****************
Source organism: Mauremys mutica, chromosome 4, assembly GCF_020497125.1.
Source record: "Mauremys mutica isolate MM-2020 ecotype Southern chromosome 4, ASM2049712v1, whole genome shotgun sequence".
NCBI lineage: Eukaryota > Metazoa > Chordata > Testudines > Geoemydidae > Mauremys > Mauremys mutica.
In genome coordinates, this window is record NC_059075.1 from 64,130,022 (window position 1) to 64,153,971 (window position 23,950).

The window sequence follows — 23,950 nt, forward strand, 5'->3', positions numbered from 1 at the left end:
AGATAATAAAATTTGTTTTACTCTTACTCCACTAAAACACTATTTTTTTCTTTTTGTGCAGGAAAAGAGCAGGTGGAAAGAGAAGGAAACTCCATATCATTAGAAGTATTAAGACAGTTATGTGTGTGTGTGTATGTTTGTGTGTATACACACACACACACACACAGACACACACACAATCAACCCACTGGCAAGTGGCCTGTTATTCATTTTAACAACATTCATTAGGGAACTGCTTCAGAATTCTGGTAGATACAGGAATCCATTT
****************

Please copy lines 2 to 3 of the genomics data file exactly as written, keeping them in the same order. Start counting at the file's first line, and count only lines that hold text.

Source record: "Mauremys mutica isolate MM-2020 ecotype Southern chromosome 4, ASM2049712v1, whole genome shotgun sequence".
NCBI lineage: Eukaryota > Metazoa > Chordata > Testudines > Geoemydidae > Mauremys > Mauremys mutica.